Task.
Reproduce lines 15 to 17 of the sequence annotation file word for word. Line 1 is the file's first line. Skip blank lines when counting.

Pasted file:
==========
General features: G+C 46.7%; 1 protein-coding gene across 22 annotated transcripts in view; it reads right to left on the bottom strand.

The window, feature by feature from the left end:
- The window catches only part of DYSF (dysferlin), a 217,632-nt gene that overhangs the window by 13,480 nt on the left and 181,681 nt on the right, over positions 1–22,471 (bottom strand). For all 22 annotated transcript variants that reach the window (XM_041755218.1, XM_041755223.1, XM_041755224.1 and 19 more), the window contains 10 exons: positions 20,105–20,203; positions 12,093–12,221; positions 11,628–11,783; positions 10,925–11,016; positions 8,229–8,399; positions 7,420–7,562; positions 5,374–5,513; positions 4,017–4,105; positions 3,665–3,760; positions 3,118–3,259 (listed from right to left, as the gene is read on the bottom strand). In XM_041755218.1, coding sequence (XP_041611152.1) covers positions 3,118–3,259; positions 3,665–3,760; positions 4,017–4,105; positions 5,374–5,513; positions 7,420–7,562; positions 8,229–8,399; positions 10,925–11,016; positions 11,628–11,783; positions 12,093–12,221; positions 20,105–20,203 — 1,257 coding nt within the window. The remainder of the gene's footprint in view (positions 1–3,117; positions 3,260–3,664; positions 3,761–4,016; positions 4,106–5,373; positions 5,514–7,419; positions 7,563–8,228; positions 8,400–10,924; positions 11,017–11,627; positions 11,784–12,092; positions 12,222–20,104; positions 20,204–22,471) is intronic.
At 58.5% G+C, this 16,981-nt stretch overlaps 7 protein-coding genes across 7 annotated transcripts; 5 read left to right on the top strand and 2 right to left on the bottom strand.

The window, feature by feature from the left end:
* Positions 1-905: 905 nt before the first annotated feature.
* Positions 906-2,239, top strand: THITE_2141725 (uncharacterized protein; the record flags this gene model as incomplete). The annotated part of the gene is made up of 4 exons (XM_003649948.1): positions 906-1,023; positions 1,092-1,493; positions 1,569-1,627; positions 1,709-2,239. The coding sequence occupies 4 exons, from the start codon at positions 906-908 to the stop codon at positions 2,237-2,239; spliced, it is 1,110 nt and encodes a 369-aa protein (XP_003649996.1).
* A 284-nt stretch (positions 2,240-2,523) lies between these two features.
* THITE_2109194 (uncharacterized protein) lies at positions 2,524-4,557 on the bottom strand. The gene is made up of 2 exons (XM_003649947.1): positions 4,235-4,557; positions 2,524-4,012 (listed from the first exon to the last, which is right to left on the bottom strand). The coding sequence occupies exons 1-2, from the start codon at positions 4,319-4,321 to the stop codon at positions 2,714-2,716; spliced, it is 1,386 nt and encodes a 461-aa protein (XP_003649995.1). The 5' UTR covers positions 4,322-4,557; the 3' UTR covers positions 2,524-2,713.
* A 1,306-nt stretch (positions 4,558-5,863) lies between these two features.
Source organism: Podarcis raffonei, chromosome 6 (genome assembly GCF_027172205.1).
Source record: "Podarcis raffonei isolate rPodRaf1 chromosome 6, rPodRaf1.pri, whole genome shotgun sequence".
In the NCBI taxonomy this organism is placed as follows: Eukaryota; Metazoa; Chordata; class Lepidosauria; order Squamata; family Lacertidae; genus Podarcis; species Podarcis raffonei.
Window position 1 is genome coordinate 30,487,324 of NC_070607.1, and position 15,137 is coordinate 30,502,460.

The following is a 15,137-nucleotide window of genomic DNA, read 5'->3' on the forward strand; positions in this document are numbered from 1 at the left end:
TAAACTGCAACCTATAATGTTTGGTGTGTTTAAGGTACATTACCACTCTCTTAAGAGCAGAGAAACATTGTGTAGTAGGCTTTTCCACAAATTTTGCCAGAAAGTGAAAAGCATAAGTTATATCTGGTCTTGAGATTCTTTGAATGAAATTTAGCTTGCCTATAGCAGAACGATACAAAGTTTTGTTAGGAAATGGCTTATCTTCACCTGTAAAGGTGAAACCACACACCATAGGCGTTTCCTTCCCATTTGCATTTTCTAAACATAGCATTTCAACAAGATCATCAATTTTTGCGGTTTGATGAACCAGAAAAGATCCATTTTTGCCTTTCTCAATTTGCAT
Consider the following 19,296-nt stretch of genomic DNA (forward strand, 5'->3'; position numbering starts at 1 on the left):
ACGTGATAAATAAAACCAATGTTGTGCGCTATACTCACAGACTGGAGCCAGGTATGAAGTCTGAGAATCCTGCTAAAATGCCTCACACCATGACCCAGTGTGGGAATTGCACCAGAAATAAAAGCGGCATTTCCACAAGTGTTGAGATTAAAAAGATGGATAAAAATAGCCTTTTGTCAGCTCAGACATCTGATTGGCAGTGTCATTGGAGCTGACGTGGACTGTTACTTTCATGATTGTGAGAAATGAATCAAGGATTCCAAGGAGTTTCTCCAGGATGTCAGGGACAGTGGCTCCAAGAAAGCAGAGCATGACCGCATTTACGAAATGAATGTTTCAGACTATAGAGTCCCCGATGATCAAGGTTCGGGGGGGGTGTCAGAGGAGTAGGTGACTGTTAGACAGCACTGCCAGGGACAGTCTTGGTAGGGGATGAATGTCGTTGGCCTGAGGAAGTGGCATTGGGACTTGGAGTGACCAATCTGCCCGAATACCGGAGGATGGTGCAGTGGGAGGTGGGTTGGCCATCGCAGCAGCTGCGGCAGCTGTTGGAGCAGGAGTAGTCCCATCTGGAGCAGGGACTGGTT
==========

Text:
The following is a 15,137-nucleotide window of genomic DNA, read 5'->3' on the forward strand; positions in this document are numbered from 1 at the left end:
TAAACTGCAACCTATAATGTTTGGTGTGTTTAAGGTACATTACCACTCTCTTAAGAGCAGAGAAACATTGTGTAGTAGGCTTTTCCACAAATTTTGCCAGAAAGTGAAAAGCATAAGTTATATCTGGTCTTGAGATTCTTTGAATGAAATTTAGCTTGCCTATAGCAGAACGATACAAAGTTTTGTTAGGAAATGGCTTATCTTCACCTGTAAAGGTGAAACCACACACCATAGGCGTTTCCTTCCCATTTGCATTTTCTAAACATAGCATTTCAACAAGATCATCAATTTTTGCGGTTTGATGAACCAGAAAAGATCCATTTTTGCCTTTCTCAATTTGCAT
Consider the following 19,296-nt stretch of genomic DNA (forward strand, 5'->3'; position numbering starts at 1 on the left):